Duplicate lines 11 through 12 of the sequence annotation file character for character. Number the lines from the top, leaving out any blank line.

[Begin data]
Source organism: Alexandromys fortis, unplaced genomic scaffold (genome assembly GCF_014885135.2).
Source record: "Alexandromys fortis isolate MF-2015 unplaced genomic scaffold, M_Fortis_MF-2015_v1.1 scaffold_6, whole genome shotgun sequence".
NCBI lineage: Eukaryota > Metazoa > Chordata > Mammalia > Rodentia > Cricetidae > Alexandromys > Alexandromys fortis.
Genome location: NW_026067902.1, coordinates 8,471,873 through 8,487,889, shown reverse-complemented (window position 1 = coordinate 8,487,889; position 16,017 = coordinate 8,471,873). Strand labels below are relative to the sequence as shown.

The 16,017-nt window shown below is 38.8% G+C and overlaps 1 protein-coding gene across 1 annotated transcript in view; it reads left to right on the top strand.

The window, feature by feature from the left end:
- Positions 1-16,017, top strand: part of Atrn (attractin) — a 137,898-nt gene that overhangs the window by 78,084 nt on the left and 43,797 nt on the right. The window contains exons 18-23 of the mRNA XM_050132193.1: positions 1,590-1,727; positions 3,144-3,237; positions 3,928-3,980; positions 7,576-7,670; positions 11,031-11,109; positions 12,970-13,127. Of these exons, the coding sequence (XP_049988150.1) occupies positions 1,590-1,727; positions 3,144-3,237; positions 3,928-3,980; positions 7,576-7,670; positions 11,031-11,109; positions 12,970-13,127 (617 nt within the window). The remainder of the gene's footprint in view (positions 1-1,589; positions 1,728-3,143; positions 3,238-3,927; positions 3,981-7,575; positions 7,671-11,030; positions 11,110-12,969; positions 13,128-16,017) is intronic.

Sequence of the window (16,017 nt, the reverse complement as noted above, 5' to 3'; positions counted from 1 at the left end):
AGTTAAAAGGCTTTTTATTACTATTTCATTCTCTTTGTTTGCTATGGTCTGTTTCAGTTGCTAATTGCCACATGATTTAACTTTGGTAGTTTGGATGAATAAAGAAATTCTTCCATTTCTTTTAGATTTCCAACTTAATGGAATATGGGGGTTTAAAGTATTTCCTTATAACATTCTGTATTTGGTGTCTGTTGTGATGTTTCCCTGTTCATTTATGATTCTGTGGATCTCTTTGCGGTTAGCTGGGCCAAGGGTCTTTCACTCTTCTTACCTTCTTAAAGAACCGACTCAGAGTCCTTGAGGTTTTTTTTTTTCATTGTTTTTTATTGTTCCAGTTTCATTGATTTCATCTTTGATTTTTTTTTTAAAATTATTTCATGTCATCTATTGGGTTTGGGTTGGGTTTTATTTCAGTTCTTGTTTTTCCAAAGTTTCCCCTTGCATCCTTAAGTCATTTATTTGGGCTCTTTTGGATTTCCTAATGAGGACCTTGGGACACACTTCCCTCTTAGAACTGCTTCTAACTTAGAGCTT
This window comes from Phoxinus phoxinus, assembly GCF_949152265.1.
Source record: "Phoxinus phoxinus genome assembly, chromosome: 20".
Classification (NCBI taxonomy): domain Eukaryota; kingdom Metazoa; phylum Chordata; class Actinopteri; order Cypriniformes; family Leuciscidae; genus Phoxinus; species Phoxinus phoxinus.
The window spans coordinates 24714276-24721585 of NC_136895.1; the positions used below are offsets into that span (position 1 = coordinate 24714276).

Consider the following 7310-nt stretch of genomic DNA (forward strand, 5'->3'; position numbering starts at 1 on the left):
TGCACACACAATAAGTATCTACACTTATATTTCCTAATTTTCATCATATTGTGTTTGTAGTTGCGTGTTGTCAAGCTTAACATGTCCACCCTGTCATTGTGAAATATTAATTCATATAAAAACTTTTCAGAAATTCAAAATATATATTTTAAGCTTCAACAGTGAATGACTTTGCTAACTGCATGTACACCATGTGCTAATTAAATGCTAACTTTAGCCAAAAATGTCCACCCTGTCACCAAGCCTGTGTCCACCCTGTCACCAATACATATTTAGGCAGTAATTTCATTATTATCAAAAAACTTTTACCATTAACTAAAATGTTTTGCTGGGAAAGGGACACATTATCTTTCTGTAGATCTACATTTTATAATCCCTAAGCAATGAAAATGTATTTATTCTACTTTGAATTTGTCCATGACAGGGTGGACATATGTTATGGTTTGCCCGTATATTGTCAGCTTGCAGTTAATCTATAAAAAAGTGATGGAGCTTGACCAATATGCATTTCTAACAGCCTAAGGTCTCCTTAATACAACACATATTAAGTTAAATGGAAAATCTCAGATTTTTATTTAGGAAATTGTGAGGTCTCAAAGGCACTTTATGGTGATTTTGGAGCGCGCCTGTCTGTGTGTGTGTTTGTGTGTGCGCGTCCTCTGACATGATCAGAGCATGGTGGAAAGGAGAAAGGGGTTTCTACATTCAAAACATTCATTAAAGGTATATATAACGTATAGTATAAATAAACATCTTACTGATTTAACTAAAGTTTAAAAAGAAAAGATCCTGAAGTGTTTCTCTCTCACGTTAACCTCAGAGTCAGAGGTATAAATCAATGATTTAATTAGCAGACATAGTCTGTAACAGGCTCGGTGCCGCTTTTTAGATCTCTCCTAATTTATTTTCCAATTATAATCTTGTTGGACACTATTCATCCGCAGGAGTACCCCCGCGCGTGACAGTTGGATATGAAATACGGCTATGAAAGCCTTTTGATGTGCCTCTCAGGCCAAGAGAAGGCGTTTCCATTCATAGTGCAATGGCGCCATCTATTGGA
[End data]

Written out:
Source record: "Phoxinus phoxinus genome assembly, chromosome: 20".
Classification (NCBI taxonomy): domain Eukaryota; kingdom Metazoa; phylum Chordata; class Actinopteri; order Cypriniformes; family Leuciscidae; genus Phoxinus; species Phoxinus phoxinus.